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  23. Qu'est-ce qu'une montagne ? [What is a mountain?].Olivier Massin - 2014 - In Olivier Massin & Anne Meylan (eds.), Aristote chez les Helvètes. Ithaque.
    The thesis defended is that at a certain arbitrary level of granularity, mountains have sharp, bona fide boundaries. In reply to arguments advanced by Varzi (2001), Smith & Mark (2001, 2003) I argue that the lower limit of a mountain is neither vague nor fiat. Relying on early works by Cayley (1859), Maxwell (1870) and Jordan (1872), this lower limit consists in the lines of watercourse which are defined as the lines of slope starting at passes. Such lines are metaphysically (...)
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  24.  36
    La Possibilité de Contact.Olivier Massin - 2008 - Swiss Philosophical Preprints.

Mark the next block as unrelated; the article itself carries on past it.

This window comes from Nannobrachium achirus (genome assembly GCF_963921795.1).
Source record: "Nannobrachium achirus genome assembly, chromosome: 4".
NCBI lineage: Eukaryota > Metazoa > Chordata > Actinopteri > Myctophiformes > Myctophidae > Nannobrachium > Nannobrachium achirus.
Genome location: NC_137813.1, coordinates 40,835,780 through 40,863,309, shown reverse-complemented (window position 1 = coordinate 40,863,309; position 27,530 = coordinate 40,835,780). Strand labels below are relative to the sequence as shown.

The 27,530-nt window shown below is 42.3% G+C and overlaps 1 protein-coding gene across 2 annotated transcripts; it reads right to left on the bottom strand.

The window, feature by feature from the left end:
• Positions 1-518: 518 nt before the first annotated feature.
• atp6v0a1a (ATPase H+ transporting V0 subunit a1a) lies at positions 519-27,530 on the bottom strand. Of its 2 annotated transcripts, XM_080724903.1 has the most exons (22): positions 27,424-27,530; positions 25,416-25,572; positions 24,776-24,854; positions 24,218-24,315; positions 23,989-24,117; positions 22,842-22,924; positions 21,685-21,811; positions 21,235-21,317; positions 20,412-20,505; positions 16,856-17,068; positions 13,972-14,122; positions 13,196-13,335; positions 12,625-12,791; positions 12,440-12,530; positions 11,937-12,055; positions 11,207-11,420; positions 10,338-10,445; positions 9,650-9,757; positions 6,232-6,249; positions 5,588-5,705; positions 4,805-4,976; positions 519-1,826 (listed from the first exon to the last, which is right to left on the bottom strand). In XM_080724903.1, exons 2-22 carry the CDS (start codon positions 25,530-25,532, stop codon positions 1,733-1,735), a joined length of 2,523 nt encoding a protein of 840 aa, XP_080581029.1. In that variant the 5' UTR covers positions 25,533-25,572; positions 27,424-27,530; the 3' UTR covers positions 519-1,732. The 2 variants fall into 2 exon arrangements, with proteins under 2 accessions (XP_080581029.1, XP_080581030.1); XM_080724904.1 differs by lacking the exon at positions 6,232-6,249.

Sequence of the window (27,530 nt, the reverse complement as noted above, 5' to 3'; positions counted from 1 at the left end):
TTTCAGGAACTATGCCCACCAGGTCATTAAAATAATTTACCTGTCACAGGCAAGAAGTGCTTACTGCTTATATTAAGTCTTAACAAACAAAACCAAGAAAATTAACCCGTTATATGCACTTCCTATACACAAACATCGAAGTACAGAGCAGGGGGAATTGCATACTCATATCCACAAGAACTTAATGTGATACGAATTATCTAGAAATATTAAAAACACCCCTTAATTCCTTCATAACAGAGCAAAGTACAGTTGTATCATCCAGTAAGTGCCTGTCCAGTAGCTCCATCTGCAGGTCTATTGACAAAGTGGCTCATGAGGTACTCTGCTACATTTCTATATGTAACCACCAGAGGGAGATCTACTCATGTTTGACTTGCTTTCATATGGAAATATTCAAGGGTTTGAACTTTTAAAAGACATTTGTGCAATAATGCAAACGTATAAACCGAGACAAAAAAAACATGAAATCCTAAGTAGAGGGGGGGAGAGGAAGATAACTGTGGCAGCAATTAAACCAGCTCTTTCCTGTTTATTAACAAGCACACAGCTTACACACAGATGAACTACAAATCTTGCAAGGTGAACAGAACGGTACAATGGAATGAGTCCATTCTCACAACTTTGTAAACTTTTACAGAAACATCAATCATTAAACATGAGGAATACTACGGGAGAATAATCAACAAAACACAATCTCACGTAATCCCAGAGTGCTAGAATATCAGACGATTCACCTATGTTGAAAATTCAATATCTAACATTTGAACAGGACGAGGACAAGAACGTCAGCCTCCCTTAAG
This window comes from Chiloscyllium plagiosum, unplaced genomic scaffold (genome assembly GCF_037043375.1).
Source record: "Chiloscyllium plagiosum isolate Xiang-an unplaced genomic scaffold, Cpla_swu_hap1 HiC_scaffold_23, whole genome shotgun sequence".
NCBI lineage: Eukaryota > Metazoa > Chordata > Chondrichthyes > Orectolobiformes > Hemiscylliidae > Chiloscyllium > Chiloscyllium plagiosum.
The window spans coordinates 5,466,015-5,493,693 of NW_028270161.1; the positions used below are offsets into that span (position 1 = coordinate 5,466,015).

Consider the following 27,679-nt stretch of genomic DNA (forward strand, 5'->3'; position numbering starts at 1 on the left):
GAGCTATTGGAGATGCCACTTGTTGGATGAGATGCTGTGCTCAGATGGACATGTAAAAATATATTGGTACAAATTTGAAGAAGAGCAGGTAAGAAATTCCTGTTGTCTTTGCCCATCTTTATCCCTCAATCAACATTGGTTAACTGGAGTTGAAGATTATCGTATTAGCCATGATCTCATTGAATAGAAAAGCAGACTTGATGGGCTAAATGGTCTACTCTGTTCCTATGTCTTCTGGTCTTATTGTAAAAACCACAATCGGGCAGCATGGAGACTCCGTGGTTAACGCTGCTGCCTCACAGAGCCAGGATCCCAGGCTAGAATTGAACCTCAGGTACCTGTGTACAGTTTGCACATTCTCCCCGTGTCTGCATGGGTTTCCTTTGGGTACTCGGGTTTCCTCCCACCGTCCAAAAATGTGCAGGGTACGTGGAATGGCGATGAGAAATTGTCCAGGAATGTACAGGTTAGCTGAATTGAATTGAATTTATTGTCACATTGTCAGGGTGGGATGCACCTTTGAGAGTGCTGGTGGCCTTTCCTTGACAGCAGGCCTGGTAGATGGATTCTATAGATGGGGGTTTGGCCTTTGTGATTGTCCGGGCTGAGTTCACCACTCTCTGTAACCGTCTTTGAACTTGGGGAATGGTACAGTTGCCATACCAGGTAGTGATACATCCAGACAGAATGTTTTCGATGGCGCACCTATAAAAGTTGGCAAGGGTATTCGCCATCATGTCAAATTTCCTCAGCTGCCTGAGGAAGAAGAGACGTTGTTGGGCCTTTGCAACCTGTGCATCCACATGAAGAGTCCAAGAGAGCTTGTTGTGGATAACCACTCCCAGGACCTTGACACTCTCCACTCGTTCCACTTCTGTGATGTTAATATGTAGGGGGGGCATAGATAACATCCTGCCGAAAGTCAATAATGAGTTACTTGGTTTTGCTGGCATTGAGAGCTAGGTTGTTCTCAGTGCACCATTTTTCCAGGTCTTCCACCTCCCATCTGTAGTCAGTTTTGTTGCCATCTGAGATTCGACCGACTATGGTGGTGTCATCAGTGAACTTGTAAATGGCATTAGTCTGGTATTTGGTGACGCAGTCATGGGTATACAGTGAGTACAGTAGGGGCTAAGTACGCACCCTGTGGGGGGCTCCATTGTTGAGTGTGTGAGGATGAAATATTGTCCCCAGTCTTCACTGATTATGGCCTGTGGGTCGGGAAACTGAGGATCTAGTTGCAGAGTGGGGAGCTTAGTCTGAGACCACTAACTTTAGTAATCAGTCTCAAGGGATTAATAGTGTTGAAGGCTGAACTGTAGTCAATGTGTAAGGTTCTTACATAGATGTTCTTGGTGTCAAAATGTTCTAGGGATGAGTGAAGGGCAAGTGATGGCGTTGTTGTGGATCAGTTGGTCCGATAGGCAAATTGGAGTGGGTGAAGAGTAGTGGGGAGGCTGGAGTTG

Deux choses sont en contact s'il n'y a rien entre elles (ni volume, ni ligne, ni point) et qu'elles ne se chevauchent pas (en un volume, un ligne ou un point). Le contact est la limite de proximité des choses : si deux choses sont en contact, deux autres choses ne peuvent être pas être plus près l'une de l'autre sans se pénétrer.
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  25.  24
    Forces and Causation.Olivier Massin - manuscript
    This paper defends the view that Newtonian forces are real symmetrical and non-causal relations. In the first part, I argue that Newtonian forces are real; in the second part, that they are relations; in the third part, that they are symmetrical relations; in the fourth part, that they are not causal relations, (but causal relata) by which I mean that they are not species of causation. The overall picture is anti-humean to the extent that it defends the existence of forces, (...)
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  26.  19
    The Objectivity Of Touch.Olivier Massin - manuscript